In the late 1990s, gun violence prevention organizations, civil rights groups, and families of shooting victims used publicly available trace data to hold gun companies accountable for gun violence through the courts. More than 40 cities filed suits, each naming several major gun manufacturers and retailers.
The lawsuits were costly to the industry, and efforts to pin liability for thousands of gun deaths on gunmakers threatened severe reputational damage. Win or lose, gun companies worried that protracted court battles could spur a regulatory fever, which could cut into their profits.
In response, gun industry interest groups — including the National Rifle Association and the National Shooting Sports Foundation — went to work on a shield. They lobbied Congress for protections that would immunize gun companies from litigation, and in the early 2000s, then-U.S. Representative Todd Tiahrt of Kansas proposed a rider to Congress’s annual budget appropriations act that would bar the ATF from releasing trace data to the public. It conditioned the agency’s funding on its refusal to disclose trace data to anyone outside of law enforcement. In 2003, it became law. In 2004, Congress expanded the prohibition to limit the admission of trace data in civil lawsuits.
Today, the ATF requires any police department interested in requesting gun traces to sign a memorandum of understanding wherein they promise not to give trace data to any third party without explicit ATF approval. The Tiahrt amendment and associated memoranda have kept trace data under lock and key.
The legal force of these agreements is questionable, and police departments have not always abided by them. The City of Chicago, for example, published a pair of sweeping gun trace reports in 2014 and 2017, in which they named the gun dealers responsible for selling large numbers of firearms recovered by city police. (The ATF publicly denounced the publication of the 2017 report, and no similar report has been published since).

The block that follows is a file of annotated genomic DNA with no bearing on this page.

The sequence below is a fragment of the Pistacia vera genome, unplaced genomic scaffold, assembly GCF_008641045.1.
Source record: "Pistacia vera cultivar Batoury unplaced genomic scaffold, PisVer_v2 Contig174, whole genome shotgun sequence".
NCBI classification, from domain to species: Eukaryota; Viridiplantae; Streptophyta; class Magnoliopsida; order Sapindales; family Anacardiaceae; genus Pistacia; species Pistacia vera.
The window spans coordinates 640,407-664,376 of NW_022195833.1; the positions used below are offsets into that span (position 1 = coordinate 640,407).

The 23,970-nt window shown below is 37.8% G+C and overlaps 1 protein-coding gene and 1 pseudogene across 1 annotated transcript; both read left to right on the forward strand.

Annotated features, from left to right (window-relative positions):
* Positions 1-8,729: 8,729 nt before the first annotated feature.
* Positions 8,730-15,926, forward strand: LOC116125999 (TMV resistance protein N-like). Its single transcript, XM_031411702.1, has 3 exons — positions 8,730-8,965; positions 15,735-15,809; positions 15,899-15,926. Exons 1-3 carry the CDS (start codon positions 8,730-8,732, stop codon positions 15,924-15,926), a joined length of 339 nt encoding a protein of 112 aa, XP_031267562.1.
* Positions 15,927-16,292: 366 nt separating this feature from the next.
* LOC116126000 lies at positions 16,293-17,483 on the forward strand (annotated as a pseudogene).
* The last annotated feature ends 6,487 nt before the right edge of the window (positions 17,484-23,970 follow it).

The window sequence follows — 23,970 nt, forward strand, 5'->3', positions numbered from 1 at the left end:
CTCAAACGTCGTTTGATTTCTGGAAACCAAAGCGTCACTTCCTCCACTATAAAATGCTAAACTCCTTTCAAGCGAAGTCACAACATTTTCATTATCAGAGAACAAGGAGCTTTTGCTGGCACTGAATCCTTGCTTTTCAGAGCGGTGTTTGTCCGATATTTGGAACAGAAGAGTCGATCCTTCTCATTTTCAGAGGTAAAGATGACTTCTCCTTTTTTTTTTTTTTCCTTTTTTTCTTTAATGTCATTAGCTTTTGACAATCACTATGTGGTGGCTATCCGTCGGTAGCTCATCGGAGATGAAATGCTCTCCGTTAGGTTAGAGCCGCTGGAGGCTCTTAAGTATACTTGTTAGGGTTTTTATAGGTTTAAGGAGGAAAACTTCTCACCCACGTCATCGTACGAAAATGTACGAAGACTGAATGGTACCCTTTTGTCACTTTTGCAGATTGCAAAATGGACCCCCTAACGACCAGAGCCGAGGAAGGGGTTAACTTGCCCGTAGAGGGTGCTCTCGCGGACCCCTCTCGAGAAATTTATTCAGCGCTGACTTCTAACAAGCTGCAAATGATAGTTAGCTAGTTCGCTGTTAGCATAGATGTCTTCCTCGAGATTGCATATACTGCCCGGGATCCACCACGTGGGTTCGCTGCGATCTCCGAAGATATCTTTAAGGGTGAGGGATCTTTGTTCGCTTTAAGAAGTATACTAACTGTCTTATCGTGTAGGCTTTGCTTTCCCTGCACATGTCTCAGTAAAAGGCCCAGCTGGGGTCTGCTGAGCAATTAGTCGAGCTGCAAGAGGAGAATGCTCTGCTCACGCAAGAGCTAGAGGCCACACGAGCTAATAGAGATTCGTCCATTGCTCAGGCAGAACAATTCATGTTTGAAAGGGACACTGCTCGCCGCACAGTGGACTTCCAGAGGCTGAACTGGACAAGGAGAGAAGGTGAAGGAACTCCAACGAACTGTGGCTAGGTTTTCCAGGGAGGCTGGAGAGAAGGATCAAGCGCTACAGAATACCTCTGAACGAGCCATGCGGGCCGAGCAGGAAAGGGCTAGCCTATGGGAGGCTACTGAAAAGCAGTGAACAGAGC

The ATF argues that releasing trace data can interfere with ongoing criminal investigations, keying unsuspecting dealers to their presence on de facto law enforcement watch lists. But this is a relatively new tack: The ATF did not ask for Tiahrt to be passed. Bradley Buckles, the ATF director at the time the amendment was signed into law, told a Washington Post reporter in 2010 that its passage caught him by surprise. “It just showed up,” he said. “I always assumed the NRA did it.”
Journalists have challenged Tiahrt in court with varied success. One suit, filed by Reveal at The Center for Investigative Reporting on behalf of reporter Alain Stephens, who now works for The Trace, led to a ruling that Tiahrt’s disclosure restrictions do not apply to statistical aggregate trace data, like the total number of guns recovered by a specific store in a specific year or the most common types of weapons recovered from crime scenes. A subsequent ruling in another federal court threw this conclusion into dispute, stalling attempts at requesting such information until the U.S. Supreme Court settles the conflict.